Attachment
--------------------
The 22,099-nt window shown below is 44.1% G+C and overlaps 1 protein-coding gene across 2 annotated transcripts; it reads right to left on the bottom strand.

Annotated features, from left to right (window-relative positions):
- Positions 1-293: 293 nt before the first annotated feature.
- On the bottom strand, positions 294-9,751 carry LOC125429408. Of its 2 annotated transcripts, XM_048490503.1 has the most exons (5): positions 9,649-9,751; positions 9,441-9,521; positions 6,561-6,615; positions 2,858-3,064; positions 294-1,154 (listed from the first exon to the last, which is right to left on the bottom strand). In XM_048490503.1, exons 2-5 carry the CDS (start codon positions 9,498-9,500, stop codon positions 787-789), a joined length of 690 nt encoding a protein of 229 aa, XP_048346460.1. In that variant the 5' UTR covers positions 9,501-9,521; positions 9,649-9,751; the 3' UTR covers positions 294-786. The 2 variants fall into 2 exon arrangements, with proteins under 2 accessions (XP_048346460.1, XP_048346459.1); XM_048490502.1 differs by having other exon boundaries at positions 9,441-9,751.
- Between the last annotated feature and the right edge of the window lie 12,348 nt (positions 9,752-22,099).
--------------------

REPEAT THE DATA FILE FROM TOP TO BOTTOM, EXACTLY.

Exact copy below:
The 22,099-nt window shown below is 44.1% G+C and overlaps 1 protein-coding gene across 2 annotated transcripts; it reads right to left on the bottom strand.

Annotated features, from left to right (window-relative positions):
- Positions 1-293: 293 nt before the first annotated feature.
- On the bottom strand, positions 294-9,751 carry LOC125429408. Of its 2 annotated transcripts, XM_048490503.1 has the most exons (5): positions 9,649-9,751; positions 9,441-9,521; positions 6,561-6,615; positions 2,858-3,064; positions 294-1,154 (listed from the first exon to the last, which is right to left on the bottom strand). In XM_048490503.1, exons 2-5 carry the CDS (start codon positions 9,498-9,500, stop codon positions 787-789), a joined length of 690 nt encoding a protein of 229 aa, XP_048346460.1. In that variant the 5' UTR covers positions 9,501-9,521; positions 9,649-9,751; the 3' UTR covers positions 294-786. The 2 variants fall into 2 exon arrangements, with proteins under 2 accessions (XP_048346460.1, XP_048346459.1); XM_048490502.1 differs by having other exon boundaries at positions 9,441-9,751.
- Between the last annotated feature and the right edge of the window lie 12,348 nt (positions 9,752-22,099).